English versions of the articles
Clean Nordic Oceans has asked the Danish Fishermen’s Association to talk about how the Danish fisheries sector contributes to solving the challenge of marine waste. Journalist Claus Kirkegaard, Danish Fishermen’s Association, has taken up the challenge and written this post.
Sailors, fishermen, beachgoers, and other citizens form a united front with the Ministry of Environment and Food of Denmark in eliminating marine waste. Flemming Mieth, CEO of Rostra Kommunikation, here talks about the campaign to eliminate marine waste (‘Sammen om et hav uden affald’).
‘Dolly rope’. Not many people know this name, but some may recognize what it is. All around the North Sea coast, when strolling along the shoreline, chances are that you will notice blue or orange plastic threads sticking out of the sand. These threads may look familiar because they resemble fishing line, but they are actually dolly rope threads. Dolly rope is the name for orange or blue plastic threads that are used to protect (the cod-end) of bottom trawling nets against wear and tear. Every year, thousands of kilos of dolly rope end up in the sea. Within the DollyRopeFree project, we are working on solutions to prevent this from happening.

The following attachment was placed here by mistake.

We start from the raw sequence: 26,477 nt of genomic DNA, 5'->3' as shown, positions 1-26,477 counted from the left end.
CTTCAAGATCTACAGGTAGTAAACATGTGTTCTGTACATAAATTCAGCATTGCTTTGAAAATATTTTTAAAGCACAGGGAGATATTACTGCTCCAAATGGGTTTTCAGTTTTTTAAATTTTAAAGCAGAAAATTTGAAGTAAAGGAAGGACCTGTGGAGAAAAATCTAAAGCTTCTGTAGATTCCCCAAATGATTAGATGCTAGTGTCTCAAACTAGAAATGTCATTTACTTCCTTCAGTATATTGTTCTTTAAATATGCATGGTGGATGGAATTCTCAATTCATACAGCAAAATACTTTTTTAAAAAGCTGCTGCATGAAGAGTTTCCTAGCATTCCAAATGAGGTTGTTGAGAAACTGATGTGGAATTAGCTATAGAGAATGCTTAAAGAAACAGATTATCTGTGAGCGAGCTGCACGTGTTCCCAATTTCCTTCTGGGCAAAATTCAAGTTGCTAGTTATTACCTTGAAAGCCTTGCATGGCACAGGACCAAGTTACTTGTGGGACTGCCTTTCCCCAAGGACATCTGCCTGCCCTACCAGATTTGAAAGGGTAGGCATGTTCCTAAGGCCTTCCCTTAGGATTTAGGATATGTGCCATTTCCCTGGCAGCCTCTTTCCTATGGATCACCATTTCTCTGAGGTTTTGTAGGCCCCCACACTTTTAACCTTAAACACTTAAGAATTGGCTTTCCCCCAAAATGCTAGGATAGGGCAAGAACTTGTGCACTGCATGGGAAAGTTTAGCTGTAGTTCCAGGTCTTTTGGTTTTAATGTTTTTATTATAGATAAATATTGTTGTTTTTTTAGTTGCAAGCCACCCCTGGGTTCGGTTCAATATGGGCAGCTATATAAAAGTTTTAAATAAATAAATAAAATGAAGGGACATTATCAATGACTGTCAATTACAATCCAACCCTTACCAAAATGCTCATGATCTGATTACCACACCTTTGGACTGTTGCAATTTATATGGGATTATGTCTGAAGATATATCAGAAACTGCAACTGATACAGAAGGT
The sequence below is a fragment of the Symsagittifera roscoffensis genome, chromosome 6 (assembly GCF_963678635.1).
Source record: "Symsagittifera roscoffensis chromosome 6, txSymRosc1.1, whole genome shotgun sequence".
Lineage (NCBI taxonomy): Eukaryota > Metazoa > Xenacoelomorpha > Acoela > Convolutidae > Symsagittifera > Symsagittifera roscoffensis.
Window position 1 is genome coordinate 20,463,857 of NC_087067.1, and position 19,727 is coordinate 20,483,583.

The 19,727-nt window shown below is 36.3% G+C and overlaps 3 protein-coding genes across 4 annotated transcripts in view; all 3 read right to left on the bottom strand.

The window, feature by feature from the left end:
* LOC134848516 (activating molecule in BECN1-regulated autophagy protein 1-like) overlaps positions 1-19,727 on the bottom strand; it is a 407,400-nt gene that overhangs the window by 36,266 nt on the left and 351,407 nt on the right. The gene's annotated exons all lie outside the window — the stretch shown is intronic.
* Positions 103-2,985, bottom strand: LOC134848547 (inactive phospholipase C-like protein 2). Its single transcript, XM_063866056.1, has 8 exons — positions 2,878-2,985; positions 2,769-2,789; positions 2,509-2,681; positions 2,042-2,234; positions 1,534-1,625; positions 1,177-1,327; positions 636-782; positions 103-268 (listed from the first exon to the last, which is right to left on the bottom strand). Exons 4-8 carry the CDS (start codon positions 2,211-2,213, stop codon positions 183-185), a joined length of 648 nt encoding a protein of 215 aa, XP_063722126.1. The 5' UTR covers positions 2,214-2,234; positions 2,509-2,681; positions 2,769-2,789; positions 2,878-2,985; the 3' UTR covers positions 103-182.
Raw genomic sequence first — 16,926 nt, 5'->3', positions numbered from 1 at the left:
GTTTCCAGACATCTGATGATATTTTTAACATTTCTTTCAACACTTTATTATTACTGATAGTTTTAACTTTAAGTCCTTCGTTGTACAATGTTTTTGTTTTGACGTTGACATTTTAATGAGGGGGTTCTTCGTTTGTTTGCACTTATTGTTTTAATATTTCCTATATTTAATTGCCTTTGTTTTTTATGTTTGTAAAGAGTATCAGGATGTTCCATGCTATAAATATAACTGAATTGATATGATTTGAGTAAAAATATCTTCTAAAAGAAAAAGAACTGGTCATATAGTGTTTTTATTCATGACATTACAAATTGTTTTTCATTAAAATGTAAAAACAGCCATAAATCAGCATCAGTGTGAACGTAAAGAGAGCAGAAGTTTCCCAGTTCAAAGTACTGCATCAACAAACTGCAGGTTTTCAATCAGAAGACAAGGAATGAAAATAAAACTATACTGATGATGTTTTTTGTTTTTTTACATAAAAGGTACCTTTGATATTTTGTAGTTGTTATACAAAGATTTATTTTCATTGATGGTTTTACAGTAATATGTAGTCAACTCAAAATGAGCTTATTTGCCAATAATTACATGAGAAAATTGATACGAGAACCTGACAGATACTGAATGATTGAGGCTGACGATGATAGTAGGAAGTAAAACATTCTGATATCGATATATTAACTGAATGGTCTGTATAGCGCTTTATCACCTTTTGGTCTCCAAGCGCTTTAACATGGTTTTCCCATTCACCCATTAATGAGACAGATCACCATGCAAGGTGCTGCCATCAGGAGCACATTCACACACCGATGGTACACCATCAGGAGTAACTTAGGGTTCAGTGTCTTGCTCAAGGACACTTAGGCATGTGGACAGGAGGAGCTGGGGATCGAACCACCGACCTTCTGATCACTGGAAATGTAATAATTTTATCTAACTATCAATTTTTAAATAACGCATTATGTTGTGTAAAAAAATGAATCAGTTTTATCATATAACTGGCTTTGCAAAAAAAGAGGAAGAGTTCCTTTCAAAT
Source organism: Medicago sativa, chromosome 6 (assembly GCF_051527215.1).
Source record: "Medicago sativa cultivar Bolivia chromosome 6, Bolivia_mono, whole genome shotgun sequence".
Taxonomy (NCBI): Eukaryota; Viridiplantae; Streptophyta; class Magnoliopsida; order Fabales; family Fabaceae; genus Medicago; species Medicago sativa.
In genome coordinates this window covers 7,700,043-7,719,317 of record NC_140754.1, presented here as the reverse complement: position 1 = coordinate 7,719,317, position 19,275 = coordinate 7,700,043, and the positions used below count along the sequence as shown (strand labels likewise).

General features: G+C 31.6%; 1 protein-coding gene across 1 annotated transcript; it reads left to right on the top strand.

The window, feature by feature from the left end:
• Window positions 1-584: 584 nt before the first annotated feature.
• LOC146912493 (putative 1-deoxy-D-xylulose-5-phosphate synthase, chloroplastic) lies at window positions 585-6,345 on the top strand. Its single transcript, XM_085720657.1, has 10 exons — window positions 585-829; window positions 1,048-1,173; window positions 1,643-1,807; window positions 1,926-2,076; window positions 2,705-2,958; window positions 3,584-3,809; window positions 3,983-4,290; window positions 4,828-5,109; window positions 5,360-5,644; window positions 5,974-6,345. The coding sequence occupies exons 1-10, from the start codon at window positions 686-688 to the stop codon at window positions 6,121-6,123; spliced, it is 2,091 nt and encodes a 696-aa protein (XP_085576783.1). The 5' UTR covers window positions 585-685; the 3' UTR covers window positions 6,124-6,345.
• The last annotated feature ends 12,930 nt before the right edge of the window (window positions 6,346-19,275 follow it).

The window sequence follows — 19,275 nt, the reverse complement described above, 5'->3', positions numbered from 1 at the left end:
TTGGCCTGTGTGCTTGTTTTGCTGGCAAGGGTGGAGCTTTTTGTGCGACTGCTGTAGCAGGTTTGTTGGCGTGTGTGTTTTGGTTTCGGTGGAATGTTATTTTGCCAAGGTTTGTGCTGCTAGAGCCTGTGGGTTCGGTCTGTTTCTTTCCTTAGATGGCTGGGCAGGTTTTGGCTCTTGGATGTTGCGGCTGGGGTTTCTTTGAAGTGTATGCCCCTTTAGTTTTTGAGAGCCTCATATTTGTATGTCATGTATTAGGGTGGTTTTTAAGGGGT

Momentum for creating truly effective solutions to put an end to ghost nets has never been higher, states Thomas Kirk Sørensen, Ocean Programme Manager, WWF Denmark in his article about the current status in Denmark
For several years, the Norwegian Directorate of Fisheries has had an app available with information regarding recreational fishing. In 2017, the app was updated to include reporting of lost your fishing gear. A new version will be available during summer 2018, where divers can report if they retrieve any ghost gear from the sea. Furthermore, the data will be sent to Norway’s largest research institution (Institute of marine research) to contribute in research and mapping the problem with ghost fishing